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Chapter 10: Opioid Pharmacology

A 55-year-old woman is having a colonoscopy. Aside from other medications for sedation, it is likely she will receive which of the following analgesics?

a. Methadone

b. Meperidine

c. Buprenorphine

d. Fentanyl

e. Pentazocine

Answer is d. Fentanyl citrate and sufentanil citrate have widespread popularity as anesthetic adjuvants (see Chapter 11). They are used commonly either intravenously, epidurally, or intrathecally. The analgesic effects of fentanyl and sufentanil are similar to those of morphine and other opioids. Fentanyl is ~100 times more potent than morphine, and sufentanil is ~1000 times more potent than morphine. The time to peak analgesic effect after intravenous administration of fentanyl and sufentanil (~5 minutes) is notably less than that for morphine and meperidine (~15 minutes). Recovery from analgesic effects also occurs more quickly.

A 42-year-old man with chronic pain is brought to the emergency room because of over-sedation and respiratory depression while using fentanyl patches. He is given intravenous naloxone. He is not given oral naloxone because naloxone

a. is not absorbed from the GI tract.

b. undergoes first-pass metabolism in the liver.

c. is metabolized to an inactive metabolite in the GI lining.

d. is excreted unchanged in the urine.

e. is destroyed by stomach acid.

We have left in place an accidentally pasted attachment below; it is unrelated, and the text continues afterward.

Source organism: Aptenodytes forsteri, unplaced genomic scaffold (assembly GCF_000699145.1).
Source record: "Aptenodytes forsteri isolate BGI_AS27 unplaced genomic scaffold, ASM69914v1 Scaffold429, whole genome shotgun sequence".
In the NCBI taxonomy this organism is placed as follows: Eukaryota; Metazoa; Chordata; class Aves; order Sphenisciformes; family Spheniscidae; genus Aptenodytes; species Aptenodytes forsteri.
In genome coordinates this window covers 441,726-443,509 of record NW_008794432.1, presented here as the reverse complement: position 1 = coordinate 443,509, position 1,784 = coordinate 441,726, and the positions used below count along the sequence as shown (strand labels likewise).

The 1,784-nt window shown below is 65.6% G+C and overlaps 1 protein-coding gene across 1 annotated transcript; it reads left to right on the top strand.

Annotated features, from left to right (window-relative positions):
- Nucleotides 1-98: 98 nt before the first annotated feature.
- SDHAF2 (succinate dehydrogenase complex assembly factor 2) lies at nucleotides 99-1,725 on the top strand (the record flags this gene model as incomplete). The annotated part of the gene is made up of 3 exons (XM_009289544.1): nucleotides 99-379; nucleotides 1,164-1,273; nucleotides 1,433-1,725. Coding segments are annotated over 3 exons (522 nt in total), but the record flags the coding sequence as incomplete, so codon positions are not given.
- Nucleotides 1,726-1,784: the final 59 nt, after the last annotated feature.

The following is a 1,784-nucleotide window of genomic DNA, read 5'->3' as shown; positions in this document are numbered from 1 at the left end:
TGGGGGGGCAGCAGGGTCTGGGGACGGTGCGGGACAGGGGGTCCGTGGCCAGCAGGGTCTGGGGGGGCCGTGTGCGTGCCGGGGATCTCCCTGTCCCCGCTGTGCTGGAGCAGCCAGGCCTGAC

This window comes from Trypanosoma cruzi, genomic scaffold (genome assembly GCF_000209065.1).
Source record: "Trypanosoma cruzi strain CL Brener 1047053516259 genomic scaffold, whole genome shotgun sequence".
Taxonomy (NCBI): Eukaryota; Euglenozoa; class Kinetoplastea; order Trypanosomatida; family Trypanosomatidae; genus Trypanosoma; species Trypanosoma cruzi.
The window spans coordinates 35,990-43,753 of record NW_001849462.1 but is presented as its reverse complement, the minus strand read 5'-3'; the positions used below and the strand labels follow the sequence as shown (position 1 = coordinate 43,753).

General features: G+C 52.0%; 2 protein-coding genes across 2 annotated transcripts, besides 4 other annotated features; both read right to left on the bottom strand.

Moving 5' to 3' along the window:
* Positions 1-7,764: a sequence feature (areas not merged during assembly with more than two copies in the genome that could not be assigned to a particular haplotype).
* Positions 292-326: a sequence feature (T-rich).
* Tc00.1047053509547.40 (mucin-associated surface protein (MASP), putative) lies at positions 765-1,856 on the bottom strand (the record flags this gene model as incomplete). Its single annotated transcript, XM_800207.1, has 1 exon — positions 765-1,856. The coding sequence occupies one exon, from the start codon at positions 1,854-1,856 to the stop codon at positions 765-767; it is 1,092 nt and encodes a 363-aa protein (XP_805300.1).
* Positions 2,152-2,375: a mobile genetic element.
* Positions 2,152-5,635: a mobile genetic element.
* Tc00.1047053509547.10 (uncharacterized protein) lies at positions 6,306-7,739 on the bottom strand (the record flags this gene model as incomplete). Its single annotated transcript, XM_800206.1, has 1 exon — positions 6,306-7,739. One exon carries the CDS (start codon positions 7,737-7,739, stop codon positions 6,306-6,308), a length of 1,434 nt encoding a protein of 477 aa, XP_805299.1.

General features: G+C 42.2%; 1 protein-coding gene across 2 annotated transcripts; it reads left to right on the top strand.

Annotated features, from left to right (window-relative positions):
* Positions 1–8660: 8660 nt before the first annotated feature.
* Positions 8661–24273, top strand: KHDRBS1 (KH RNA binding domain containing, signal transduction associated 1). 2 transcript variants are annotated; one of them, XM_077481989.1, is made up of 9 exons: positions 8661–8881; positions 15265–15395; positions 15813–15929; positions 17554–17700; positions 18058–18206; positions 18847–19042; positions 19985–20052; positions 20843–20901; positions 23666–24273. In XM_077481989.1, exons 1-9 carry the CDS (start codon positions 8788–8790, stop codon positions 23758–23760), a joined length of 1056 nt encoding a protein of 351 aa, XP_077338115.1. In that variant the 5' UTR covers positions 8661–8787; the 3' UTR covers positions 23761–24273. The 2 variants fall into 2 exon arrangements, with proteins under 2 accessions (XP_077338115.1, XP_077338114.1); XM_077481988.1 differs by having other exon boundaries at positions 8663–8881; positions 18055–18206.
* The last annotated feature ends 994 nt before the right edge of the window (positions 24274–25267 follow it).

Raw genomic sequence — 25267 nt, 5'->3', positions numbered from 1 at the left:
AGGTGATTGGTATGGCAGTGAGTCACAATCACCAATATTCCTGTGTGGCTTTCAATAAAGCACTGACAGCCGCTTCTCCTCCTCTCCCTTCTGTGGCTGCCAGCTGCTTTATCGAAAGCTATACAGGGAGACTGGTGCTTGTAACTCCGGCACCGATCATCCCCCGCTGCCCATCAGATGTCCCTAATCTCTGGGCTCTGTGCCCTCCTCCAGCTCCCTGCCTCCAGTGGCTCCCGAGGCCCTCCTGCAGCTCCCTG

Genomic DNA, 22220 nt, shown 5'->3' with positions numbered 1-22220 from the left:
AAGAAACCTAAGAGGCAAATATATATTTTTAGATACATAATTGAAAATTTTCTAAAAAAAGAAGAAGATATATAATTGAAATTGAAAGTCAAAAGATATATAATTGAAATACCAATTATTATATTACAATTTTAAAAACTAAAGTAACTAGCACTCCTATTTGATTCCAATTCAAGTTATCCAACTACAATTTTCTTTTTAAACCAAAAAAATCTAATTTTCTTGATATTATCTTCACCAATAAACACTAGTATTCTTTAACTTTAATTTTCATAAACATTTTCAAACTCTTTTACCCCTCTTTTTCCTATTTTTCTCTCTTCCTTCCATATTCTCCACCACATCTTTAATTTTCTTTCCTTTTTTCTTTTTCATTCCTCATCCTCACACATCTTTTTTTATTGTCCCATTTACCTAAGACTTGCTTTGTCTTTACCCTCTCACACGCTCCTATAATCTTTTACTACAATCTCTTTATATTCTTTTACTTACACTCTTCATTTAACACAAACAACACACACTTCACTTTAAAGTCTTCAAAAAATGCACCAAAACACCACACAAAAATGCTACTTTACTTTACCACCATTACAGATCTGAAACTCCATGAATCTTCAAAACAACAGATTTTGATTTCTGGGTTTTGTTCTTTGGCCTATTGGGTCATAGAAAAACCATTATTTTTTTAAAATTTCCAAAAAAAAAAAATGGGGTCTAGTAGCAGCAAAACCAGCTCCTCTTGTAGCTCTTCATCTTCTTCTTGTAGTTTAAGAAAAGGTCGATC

Answer is b. Although absorbed readily from the GI tract, naloxone is almost completely metabolized by the liver before reaching the systemic circulation and thus must be administered parenterally. The drug is absorbed rapidly from parenteral sites of injection and is metabolized in the liver primarily by conjugation with glucuronic acid; other metabolites are produced in small amounts. The t1/2 of naloxone is ~1 hour, but its clinically effective duration of action can be even less.

A 48-year-old man is being treated with a long-acting opiate for pain associated with terminal cancer. He is also prescribed a transmucosal fentanyl formulation (lollipop) for “breakthrough” pain. The transmucosal formulation is an effective analgesic because it

a. avoids first pass metabolism of fentanyl.

b. avoids nausea and vomiting that is associated with the systemic use of fentanyl.

c. delivers fentanyl directly to opiate receptors in the mouth.

d. avoids constipation.

e. avoids respiratory depression.


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